Writing Solutions | Foreign Expressions Used in English
15865
post-template-default,single,single-post,postid-15865,single-format-standard,ajax_fade,page_not_loaded,,qode-theme-ver-10.1.1,wpb-js-composer js-comp-ver-5.0.1,vc_responsive

Foreign Expressions Used in English

Foreign Expressions Used in English

(adapted from the website: www.dailywritingtips.com)

Whether you like it or not, foreign expressions represent an integral part of the English language (and of many other languages, too). Knowing the meaning and usage of the most used ones is very important. First of all because it will enable you to understand pieces of text that include them and secondly because you might also need to use these expressions for particular situations. (However, avoid using them just to sound smart!) Below you will find 6 foreign expressions commonly used in English:

  1. De Facto
    De facto is a Latin expression that means “actual” (if used as an adjective*) or “in practice” (if used as an adverb*). In legal terms, de facto is commonly used in contrast to de jure, which means “by law.” Something, therefore, can emerge either de facto (by practice) or de jure (by law).
    Eg: English is the de facto language of Australia. (This means that although the language has no formal status, English is the language spoken by most citizens of Australia and used for all formal documentation in the country.
  2. Vis-à-Vis
    The literal meaning of this French expression is “face to face” (used as an adverb). However, it is used more widely as a preposition*, meaning “compared with” or “in relation to.”
    Eg: It’s going to be a huge catalyst in moving the whole process forward and it really strengthens the U.S. position vis-a-vis our trading partners. (Yahoo! News).
  3. Status quo
    This famous Latin expression means “the current or existing state of affairs.” If something changes the status quo, it is changing the way things presently are.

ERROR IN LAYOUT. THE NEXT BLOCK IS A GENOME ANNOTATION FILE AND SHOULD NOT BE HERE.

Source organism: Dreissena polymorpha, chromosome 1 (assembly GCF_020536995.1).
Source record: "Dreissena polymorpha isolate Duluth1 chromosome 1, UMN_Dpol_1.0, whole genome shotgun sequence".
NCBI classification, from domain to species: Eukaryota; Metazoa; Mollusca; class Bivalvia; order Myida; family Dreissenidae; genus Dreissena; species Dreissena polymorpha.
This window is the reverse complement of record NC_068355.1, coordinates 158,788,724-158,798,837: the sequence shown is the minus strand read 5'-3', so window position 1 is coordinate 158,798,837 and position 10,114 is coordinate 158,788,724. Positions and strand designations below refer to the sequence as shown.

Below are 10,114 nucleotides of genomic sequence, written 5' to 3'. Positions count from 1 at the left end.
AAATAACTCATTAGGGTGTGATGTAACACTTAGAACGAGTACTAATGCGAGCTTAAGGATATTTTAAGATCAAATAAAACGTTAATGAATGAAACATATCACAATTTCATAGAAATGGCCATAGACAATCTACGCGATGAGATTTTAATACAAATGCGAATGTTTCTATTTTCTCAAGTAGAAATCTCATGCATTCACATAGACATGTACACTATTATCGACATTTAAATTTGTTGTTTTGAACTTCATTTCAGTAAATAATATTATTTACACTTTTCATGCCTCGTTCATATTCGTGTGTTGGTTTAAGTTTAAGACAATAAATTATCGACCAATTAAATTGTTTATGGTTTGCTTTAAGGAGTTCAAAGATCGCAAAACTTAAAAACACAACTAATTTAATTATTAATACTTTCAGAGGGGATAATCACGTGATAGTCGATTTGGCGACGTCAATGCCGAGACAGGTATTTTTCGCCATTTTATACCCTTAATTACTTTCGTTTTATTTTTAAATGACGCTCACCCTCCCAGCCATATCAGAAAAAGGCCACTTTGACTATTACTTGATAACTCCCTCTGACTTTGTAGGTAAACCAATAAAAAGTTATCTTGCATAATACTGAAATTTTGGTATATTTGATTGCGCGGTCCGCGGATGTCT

Bush believes that the status quo – the presence in a sovereign country of a militant group with missiles capable of hitting a U.S. ally – is unacceptable. (Washington Post).
  4. Cul-de-sac
    This expression was originated in England by French-speaking aristocrats. Literally it means “bottom of a sack,” but it almost always refers to a dead-end street. Cul-de-sac can also be used metaphorically to express an action that leads to nowhere or an impasse.
    Eg: We had less traffic living on the cul-de-sac, but trouble getting in and out when the street was being repaired. (wiki.answers.com).
  5. Per se
    Per se is a Latin expression that means “by itself” or “intrinsically.”
    Eg: The mistake it made with the Xbox is that there is no game console market per se; there are PlayStation, GameCube, and Xbox markets.(PCMag.com).
  6. Ad hoc
    Ad hoc, borrowed from the Latin, can be used both as an adjective, where it means “formed or created with a specific purpose,” and as an adverb, where it means “for the specific purpose or situation.”
    Eg: The World Bank’s board on Friday ordered an ad hoc group to discuss the fate of President Paul Wolfowitz (CNN).

 

(*) An ADJECTIVE is a word that qualifies or “describes” a noun.  An ADVERB is a word that qualifies or “describes” a verb. (An adverb can also qualify and adjective or another adverb).